Way back in 1973 when the Court laid down the 'basic structure doctrine', many experts objected to it on the grounds of legitimacy i.e. who gave the Supreme Court the power to declare that there is such thing as a basic structure in the Constitution, where there is no mention of such either in the Constitution or in the Constitutional Assembly Debates, which record the deliberations of the members of the Assembly which framed the Constitution.

But then, why do people not understand that there is a need to change with the times. Animals adopt and humans change. Then why should the law not follow the course? The Constitution is not meant to be a book which will contain the same text and same meaning even after decades and centuries. In order to make it meaning either it has to be revised or given life to by meaningful interpretation which is adaptive to life's sensitivities and the changes in human outlook and behaviour and also to conform to the aspirations that a nation carries, not to mention the national goals of growth and development.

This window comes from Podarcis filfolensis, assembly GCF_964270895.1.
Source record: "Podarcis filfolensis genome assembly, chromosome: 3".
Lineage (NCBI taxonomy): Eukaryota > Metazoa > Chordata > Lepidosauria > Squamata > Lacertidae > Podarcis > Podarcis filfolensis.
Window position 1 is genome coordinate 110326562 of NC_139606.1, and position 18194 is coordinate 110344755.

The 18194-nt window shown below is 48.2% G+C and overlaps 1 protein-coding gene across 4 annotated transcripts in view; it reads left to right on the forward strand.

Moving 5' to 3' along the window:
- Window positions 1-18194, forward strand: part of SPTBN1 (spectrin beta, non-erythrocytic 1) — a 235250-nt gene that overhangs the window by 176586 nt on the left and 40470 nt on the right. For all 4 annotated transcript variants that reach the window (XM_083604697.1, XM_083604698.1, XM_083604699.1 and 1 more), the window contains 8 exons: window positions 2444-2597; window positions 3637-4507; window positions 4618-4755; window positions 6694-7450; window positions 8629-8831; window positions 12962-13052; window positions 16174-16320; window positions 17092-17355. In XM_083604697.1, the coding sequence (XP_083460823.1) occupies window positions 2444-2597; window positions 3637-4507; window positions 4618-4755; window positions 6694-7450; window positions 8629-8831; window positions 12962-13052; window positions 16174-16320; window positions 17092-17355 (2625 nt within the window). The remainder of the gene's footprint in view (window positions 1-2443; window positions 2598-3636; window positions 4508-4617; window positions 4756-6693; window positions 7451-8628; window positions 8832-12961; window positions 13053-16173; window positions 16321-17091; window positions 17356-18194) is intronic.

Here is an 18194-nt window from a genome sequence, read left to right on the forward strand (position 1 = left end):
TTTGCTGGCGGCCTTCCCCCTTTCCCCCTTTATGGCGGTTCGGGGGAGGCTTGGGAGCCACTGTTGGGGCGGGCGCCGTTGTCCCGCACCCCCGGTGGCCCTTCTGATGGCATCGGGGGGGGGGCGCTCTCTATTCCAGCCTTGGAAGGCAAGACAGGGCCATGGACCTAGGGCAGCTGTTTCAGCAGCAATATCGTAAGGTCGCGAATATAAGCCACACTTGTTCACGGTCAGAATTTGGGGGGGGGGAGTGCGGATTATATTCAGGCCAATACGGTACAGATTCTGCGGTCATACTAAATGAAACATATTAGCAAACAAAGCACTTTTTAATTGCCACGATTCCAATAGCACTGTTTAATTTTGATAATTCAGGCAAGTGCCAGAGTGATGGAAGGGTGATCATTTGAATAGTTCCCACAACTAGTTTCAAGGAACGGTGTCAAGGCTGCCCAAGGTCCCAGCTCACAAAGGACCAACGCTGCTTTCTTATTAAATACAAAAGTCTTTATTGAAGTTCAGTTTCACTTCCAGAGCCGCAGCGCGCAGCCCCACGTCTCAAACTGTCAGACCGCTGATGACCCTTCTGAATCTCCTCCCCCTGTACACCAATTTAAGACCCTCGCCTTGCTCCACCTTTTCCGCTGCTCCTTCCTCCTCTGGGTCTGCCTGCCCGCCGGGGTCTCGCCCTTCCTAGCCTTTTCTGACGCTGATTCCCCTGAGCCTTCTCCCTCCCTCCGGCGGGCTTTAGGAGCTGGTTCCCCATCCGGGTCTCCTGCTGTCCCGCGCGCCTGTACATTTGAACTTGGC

Here I conclude, perfectly in favour of judicial activism, which in turn is cross-regulated by the legislative interventions in the form of enactments which keep coming from time to time and adapt, modify or over-rule the law laid down by the judges. Unless a path of active involvement in the national interests; unless issues plaguing huge cross-sections across the country are timely addressed (which perhaps a busy executive finds hard to keep pace with), growth and justice in the real sense of the terms cannot be achieved.